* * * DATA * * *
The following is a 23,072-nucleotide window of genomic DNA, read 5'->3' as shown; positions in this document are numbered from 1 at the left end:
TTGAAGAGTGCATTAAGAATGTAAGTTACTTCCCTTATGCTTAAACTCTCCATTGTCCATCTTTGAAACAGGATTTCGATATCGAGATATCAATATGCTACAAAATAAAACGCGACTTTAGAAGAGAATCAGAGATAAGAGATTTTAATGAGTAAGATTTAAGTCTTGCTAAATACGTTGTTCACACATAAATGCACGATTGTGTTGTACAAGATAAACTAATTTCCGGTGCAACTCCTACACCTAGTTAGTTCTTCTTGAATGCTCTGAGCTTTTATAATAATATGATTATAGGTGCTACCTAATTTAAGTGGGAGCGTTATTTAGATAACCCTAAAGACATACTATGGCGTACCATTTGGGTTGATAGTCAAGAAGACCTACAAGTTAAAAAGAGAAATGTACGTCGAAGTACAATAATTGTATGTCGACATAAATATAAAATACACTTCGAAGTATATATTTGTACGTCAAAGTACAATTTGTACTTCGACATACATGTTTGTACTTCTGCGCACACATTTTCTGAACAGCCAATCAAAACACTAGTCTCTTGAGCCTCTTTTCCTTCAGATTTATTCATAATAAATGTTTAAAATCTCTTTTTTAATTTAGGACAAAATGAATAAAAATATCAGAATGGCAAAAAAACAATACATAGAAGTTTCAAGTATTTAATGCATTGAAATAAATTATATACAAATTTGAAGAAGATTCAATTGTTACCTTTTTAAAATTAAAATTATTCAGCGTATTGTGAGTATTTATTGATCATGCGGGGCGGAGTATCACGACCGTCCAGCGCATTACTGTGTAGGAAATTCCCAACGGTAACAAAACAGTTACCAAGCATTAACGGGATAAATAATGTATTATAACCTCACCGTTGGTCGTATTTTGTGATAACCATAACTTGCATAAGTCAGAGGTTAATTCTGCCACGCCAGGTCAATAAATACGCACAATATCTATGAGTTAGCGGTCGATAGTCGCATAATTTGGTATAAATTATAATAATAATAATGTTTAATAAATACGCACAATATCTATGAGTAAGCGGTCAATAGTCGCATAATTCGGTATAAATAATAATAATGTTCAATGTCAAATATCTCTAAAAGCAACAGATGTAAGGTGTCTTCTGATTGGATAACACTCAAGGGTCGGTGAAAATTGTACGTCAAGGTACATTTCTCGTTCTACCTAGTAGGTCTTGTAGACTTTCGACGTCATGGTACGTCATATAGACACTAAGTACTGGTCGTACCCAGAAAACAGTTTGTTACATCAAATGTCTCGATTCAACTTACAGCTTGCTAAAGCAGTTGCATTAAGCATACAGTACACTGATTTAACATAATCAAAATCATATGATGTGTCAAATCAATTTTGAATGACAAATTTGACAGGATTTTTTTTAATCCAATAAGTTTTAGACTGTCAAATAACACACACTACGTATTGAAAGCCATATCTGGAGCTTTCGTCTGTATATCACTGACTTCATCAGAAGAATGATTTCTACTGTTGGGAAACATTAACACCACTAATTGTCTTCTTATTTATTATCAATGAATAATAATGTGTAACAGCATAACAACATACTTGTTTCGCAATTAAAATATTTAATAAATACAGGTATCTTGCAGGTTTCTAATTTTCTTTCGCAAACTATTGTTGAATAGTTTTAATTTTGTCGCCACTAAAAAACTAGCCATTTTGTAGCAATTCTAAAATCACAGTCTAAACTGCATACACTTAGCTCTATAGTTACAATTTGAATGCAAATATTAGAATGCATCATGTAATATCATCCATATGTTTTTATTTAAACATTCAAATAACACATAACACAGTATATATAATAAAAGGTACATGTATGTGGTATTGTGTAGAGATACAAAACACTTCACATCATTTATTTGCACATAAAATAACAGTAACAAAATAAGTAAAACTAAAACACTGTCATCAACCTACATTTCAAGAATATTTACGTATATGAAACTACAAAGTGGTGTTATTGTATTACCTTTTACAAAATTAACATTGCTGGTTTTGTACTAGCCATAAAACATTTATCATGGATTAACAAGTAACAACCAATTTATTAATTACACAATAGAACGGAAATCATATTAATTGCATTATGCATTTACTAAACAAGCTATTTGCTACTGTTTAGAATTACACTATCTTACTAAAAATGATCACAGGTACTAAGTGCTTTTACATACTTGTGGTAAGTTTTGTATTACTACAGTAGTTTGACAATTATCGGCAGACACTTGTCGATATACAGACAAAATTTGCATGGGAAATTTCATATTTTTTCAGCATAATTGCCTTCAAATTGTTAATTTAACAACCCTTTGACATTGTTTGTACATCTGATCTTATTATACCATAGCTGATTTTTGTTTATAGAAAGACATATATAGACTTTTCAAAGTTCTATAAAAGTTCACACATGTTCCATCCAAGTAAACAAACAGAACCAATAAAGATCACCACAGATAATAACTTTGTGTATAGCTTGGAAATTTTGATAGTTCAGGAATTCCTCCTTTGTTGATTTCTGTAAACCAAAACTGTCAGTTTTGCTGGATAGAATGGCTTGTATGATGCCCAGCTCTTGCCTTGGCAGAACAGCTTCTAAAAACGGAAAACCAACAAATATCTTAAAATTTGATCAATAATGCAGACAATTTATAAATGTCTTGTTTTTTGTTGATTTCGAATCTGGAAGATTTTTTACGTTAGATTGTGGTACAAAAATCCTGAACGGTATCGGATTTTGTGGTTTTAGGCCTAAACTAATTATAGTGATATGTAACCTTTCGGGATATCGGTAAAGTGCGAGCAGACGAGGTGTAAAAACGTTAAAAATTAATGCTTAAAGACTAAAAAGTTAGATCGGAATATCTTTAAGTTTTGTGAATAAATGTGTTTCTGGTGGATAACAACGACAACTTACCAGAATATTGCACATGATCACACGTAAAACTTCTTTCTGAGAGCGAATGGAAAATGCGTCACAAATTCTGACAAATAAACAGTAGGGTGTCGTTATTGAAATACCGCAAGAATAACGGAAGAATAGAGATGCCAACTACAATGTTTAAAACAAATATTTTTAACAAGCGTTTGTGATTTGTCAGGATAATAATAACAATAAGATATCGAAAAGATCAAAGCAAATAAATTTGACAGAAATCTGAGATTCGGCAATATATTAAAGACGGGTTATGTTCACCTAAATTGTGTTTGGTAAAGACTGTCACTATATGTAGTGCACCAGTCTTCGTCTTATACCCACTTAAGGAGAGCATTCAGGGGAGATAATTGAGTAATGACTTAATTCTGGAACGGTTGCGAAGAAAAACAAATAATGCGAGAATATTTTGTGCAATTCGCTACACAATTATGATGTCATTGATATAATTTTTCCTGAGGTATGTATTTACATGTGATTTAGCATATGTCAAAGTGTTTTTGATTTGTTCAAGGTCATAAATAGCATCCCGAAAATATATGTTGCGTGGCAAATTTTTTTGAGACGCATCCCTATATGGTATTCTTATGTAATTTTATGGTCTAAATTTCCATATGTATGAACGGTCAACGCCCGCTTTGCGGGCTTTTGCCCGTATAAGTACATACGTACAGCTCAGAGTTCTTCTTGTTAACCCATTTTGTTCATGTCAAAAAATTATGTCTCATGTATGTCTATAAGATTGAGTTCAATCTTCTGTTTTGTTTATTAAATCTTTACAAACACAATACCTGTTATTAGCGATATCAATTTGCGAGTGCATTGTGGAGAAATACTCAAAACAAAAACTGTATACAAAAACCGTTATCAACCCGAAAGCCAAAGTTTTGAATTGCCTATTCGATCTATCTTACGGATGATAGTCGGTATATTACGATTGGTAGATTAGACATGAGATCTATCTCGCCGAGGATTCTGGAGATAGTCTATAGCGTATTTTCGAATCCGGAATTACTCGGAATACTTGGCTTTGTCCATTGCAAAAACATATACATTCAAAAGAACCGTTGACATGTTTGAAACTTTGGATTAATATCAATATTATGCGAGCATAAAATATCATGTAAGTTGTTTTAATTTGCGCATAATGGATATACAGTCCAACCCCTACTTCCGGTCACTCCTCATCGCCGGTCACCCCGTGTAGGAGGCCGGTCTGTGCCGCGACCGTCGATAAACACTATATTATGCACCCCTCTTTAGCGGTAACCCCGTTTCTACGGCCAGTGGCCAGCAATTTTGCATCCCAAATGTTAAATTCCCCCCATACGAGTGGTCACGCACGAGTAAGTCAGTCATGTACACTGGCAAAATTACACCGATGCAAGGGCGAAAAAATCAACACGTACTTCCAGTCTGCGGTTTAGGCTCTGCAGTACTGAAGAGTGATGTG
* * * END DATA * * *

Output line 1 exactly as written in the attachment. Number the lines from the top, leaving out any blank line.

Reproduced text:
The following is a 23,072-nucleotide window of genomic DNA, read 5'->3' as shown; positions in this document are numbered from 1 at the left end: